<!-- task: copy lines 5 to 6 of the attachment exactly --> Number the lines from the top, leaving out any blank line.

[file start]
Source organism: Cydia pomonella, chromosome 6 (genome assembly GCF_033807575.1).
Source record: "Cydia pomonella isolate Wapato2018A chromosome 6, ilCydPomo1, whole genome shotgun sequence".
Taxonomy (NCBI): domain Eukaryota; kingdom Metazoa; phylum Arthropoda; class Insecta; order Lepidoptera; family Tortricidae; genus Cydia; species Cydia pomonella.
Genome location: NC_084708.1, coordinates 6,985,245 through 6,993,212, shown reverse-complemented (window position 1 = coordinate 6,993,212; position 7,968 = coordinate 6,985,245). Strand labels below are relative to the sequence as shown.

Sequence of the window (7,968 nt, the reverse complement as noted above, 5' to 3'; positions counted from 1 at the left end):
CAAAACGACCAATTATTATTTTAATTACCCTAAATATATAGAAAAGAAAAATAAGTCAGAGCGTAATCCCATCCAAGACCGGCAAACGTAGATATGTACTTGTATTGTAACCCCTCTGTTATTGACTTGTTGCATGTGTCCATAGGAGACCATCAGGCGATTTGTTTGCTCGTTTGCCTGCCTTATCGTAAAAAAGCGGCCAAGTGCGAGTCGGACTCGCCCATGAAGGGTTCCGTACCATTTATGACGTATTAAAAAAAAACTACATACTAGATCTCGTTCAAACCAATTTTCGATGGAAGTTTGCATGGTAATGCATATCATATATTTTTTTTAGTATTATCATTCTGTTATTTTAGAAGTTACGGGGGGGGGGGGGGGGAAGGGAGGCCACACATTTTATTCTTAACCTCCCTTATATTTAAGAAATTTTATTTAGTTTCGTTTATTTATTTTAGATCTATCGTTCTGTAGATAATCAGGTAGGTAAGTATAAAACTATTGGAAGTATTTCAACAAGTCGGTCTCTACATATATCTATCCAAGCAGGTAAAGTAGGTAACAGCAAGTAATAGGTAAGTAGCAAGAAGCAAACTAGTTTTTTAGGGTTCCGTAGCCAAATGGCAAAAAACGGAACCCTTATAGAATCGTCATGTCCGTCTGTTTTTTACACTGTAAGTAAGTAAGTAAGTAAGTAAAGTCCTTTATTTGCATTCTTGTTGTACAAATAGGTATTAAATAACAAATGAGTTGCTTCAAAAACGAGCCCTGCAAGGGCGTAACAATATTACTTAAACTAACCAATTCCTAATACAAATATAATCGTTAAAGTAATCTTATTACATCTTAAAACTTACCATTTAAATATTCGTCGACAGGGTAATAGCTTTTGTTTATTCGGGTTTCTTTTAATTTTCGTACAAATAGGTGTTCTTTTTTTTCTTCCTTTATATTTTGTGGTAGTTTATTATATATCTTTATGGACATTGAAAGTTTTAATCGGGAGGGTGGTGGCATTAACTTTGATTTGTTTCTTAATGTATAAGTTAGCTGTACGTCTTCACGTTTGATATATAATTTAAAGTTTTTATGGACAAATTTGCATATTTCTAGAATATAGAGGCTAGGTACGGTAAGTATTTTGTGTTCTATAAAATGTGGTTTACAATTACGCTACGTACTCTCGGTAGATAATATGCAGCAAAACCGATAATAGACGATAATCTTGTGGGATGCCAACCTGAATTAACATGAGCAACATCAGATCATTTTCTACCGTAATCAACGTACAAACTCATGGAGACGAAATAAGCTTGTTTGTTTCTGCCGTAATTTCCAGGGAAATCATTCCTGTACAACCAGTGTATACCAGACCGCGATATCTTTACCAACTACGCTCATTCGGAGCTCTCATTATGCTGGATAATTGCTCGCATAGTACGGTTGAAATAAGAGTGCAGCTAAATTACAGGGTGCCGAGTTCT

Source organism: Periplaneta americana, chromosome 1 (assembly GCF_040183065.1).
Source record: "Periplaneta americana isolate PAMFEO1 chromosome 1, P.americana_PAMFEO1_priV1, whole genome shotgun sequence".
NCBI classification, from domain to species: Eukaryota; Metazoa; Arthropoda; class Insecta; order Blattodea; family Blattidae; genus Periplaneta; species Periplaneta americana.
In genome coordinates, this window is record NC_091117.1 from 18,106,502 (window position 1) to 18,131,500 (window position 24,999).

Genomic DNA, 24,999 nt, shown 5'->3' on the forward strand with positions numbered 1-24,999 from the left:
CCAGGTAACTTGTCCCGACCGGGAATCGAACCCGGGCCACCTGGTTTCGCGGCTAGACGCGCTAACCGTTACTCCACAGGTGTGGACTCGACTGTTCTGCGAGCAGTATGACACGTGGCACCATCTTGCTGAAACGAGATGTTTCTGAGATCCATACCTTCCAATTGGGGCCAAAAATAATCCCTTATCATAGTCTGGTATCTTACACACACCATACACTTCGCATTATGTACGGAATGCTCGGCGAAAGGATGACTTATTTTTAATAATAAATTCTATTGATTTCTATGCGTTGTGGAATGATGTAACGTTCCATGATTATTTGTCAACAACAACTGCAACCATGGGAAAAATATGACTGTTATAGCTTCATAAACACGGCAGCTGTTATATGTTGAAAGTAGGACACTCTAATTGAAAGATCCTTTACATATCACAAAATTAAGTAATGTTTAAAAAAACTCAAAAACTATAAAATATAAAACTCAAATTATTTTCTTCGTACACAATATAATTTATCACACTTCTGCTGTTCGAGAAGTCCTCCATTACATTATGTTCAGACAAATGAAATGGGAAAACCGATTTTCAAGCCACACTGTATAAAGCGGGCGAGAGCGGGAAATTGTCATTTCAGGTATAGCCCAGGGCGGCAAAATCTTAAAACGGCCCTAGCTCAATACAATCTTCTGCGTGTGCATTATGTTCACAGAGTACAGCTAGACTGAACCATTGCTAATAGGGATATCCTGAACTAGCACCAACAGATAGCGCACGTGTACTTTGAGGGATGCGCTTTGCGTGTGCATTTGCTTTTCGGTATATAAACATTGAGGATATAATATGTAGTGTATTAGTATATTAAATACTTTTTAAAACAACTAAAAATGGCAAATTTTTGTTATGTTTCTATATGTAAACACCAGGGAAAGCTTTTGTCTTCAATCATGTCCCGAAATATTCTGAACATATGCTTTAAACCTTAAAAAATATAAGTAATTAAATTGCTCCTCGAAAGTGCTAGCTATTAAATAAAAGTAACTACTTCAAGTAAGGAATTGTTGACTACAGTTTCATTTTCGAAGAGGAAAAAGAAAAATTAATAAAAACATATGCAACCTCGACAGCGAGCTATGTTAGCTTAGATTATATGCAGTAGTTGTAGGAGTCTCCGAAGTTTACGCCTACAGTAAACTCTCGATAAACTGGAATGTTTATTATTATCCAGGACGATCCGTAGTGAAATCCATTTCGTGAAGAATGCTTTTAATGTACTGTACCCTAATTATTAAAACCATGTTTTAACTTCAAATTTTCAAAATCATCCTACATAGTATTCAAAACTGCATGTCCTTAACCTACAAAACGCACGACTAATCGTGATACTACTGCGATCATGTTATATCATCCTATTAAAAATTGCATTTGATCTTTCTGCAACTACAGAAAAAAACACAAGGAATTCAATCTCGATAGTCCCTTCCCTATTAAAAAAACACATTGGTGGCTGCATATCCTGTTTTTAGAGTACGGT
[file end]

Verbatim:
Sequence of the window (7,968 nt, the reverse complement as noted above, 5' to 3'; positions counted from 1 at the left end):
CAAAACGACCAATTATTATTTTAATTACCCTAAATATATAGAAAAGAAAAATAAGTCAGAGCGTAATCCCATCCAAGACCGGCAAACGTAGATATGTACTTGTATTGTAACCCCTCTGTTATTGACTTGTTGCATGTGTCCATAGGAGACCATCAGGCGATTTGTTTGCTCGTTTGCCTGCCTTATCGTAAAAAAGCGGCCAAGTGCGAGTCGGACTCGCCCATGAAGGGTTCCGTACCATTTATGACGTATTAAAAAAAAACTACATACTAGATCTCGTTCAAACCAATTTTCGATGGAAGTTTGCATGGTAATGCATATCATATATTTTTTTTAGTATTATCATTCTGTTATTTTAGAAGTTACGGGGGGGGGGGGGGGGAAGGGAGGCCACACATTTTATTCTTAACCTCCCTTATATTTAAGAAATTTTATTTAGTTTCGTTTATTTATTTTAGATCTATCGTTCTGTAGATAATCAGGTAGGTAAGTATAAAACTATTGGAAGTATTTCAACAAGTCGGTCTCTACATATATCTATCCAAGCAGGTAAAGTAGGTAACAGCAAGTAATAGGTAAGTAGCAAGAAGCAAACTAGTTTTTTAGGGTTCCGTAGCCAAATGGCAAAAAACGGAACCCTTATAGAATCGTCATGTCCGTCTGTTTTTTACACTGTAAGTAAGTAAGTAAGTAAGTAAAGTCCTTTATTTGCATTCTTGTTGTACAAATAGGTATTAAATAACAAATGAGTTGCTTCAAAAACGAGCCCTGCAAGGGCGTAACAATATTACTTAAACTAACCAATTCCTAATACAAATATAATCGTTAAAGTAATCTTATTACATCTTAAAACTTACCATTTAAATATTCGTCGACAGGGTAATAGCTTTTGTTTATTCGGGTTTCTTTTAATTTTCGTACAAATAGGTGTTCTTTTTTTTCTTCCTTTATATTTTGTGGTAGTTTATTATATATCTTTATGGACATTGAAAGTTTTAATCGGGAGGGTGGTGGCATTAACTTTGATTTGTTTCTTAATGTATAAGTTAGCTGTACGTCTTCACGTTTGATATATAATTTAAAGTTTTTATGGACAAATTTGCATATTTCTAGAATATAGAGGCTAGGTACGGTAAGTATTTTGTGTTCTATAAAATGTGGTTTACAATTACGCTACGTACTCTCGGTAGATAATATGCAGCAAAACCGATAATAGACGATAATCTTGTGGGATGCCAACCTGAATTAACATGAGCAACATCAGATCATTTTCTACCGTAATCAACGTACAAACTCATGGAGACGAAATAAGCTTGTTTGTTTCTGCCGTAATTTCCAGGGAAATCATTCCTGTACAACCAGTGTATACCAGACCGCGATATCTTTACCAACTACGCTCATTCGGAGCTCTCATTATGCTGGATAATTGCTCGCATAGTACGGTTGAAATAAGAGTGCAGCTAAATTACAGGGTGCCGAGTTCT